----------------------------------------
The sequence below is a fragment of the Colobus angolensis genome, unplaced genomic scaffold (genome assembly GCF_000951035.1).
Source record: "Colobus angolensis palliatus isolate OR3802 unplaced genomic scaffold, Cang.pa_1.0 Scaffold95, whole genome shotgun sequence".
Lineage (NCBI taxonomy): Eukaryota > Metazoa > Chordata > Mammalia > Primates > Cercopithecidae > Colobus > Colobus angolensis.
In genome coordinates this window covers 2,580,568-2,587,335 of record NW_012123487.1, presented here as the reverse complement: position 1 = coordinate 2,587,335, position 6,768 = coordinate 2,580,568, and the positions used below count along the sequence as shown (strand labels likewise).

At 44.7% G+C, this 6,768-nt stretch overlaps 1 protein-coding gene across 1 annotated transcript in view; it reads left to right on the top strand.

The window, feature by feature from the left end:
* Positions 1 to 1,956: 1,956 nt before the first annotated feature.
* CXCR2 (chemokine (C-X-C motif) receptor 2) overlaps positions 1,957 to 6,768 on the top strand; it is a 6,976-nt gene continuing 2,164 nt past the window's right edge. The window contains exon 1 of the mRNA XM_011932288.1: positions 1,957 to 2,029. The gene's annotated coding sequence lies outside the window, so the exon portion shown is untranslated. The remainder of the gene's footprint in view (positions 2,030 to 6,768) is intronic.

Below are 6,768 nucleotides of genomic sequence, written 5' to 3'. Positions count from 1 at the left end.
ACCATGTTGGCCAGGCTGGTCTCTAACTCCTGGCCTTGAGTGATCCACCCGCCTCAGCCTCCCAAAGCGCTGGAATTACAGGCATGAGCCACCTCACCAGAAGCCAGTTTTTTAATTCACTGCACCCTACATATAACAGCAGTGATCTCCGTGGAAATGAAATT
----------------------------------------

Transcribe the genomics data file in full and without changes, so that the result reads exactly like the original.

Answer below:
The sequence below is a fragment of the Colobus angolensis genome, unplaced genomic scaffold (genome assembly GCF_000951035.1).
Source record: "Colobus angolensis palliatus isolate OR3802 unplaced genomic scaffold, Cang.pa_1.0 Scaffold95, whole genome shotgun sequence".
Lineage (NCBI taxonomy): Eukaryota > Metazoa > Chordata > Mammalia > Primates > Cercopithecidae > Colobus > Colobus angolensis.
In genome coordinates this window covers 2,580,568-2,587,335 of record NW_012123487.1, presented here as the reverse complement: position 1 = coordinate 2,587,335, position 6,768 = coordinate 2,580,568, and the positions used below count along the sequence as shown (strand labels likewise).

At 44.7% G+C, this 6,768-nt stretch overlaps 1 protein-coding gene across 1 annotated transcript in view; it reads left to right on the top strand.

The window, feature by feature from the left end:
* Positions 1 to 1,956: 1,956 nt before the first annotated feature.
* CXCR2 (chemokine (C-X-C motif) receptor 2) overlaps positions 1,957 to 6,768 on the top strand; it is a 6,976-nt gene continuing 2,164 nt past the window's right edge. The window contains exon 1 of the mRNA XM_011932288.1: positions 1,957 to 2,029. The gene's annotated coding sequence lies outside the window, so the exon portion shown is untranslated. The remainder of the gene's footprint in view (positions 2,030 to 6,768) is intronic.

Below are 6,768 nucleotides of genomic sequence, written 5' to 3'. Positions count from 1 at the left end.
ACCATGTTGGCCAGGCTGGTCTCTAACTCCTGGCCTTGAGTGATCCACCCGCCTCAGCCTCCCAAAGCGCTGGAATTACAGGCATGAGCCACCTCACCAGAAGCCAGTTTTTTAATTCACTGCACCCTACATATAACAGCAGTGATCTCCGTGGAAATGAAATT